Clark walked over and leaned down to pet Annie. She licked his hand and looked at him as if she understood.
“Daddy will drive all the way here and cause trouble. I just know he will. He knows Mamma must have given me money and he never has wanted me to have that guitar. Brad, can I take the truck to town tomorrow after I do Jamie’s chores? I already know there’s a place there that will buy my guitar.”
“There’s no need for that,” Brad said. “Are you sure your mamma is okay? It sounds like your father is really angry.”
“She said she’s okay, but he’s started to treat my little brother just like he treated me.”
“Pack a bag, Clark. We’re going to fly there tomorrow. Hopefully, if we fly, we can get there before he finds out your here and heads this way. I take it there’s a place where I can rent a car. I assume your airport is as small as the one here.”
“Yes Sir. You can rent a car.”
Annie couldn’t tell if Clark was relieved or worried or both. She followed him to his room and watched while he packed his bag. What she didn’t know was that Clark was confused. He didn’t want to cause Brad any trouble, yet he trusted him to help his mamma. In the end, he took out his guitar and played his mamma’s favorite song, In the Garden. He closed his eyes and began to sing, “I walked through the garden alone…”
Down in his study, Brad was formulating his plan. He had to be smart about this. Clark was only sixteen. He wasn’t legally an adult, yet. He picked up the phone and called his attorney.
Jamie and her parents didn’t get to the ranch for another week. Brad had a lot of time to think about the future and all he knew for sure was that he wanted Jamie in it.
He had grown to love the big family that had been brought together through happenstance. He had people in his life to care about and who cared about him. His brother, Tom and sister, Barbie were enjoying spending time with their mother and getting to know each other as well. He had intended to join them, but he just couldn’t make that happen, yet.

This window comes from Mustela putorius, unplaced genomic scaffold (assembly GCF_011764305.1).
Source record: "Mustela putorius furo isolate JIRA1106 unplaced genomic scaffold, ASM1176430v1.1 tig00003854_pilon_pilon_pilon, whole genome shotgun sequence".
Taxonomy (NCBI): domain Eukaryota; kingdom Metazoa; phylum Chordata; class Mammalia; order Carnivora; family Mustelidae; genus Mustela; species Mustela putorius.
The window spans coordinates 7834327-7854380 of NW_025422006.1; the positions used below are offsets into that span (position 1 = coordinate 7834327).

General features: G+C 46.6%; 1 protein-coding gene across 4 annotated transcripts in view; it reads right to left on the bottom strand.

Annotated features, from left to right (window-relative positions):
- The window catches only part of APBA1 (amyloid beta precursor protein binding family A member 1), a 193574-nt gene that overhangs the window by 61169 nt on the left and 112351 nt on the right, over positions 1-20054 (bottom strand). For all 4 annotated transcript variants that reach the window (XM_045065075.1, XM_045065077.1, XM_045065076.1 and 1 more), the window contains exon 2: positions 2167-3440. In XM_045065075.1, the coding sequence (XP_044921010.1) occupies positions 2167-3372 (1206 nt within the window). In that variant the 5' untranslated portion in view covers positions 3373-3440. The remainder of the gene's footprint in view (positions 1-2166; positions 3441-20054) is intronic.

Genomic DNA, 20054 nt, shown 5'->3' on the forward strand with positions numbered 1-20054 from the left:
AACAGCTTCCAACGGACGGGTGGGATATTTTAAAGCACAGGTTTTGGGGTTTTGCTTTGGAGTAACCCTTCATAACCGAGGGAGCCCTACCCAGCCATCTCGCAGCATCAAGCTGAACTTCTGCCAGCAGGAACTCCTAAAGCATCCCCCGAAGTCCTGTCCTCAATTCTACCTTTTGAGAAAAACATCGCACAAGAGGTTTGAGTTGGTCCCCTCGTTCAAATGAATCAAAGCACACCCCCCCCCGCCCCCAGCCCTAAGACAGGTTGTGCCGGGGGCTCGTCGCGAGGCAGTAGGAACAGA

Brad was thinking about all of this when he was headed to the kitchen for his morning coffee. He had a couple of hours before he had to leave for the airport to pick up Jamie and her parents. Dina was going with him in case Jamie’s mother who had just recently had a stroke, needed her attention.
As usual, Clark was already in the kitchen. He was normally the first one there in the mornings, so even though he didn’t drink coffee, he always had it made.
“Good morning Clark. I’m glad we’re the first ones up this morning. It’s been so busy around here, I haven’t had a chance to ask you if you were ever able to talk with your mother.”
Clark had been smiling, but it was quickly replaced with a look Brad didn’t quite understand. He brought Brad his coffee and got a glass of juice for himself before answering Brad’s question.
“Yes, I talked to my mamma last evening. I should be there, Brad. She needs me, but she told me not to come back. She doesn’t want me to come on home.”
“Listen son,” Brad said. “I told you that you could talk to me about anything and I would try to help with any problems you’re having to deal with, but I’m not going to pry. I figured you would ask for my input when and if you needed it.”
“Well Sir.” I guess I need it. It’s my daddy. He’s not a very good person. He’s got a hot temper and all of us go around in fear that we’re going to do or say something that will set him off. Mamma takes the brunt of it now, since I’m gone. She thinks the only way I can make a good life for myself is to stay away from there, but that don’t feel right, either.”
“Clark, I need to ask you something. Do you fear for your mother’s safety and what about your brothers and sisters? There’s five of you all together, right?”
“Yes, I have two brothers and two sisters…all younger than me. So far, he hasn’t laid into them, just me and Mamma. He roughs her up some, but he’s smart enough to know he needs her to cook, clean, and take care of the little ones. Mamma says it’s her lot to deal with. She says the best thing I can do for her is to make a better life for myself. She might be right.”
“I think it’s time for me to get to school, Sir. Maybe some day I can provide a better life for Mamma and the kids. Can you help me? I promise to work hard after school and on the weekends.”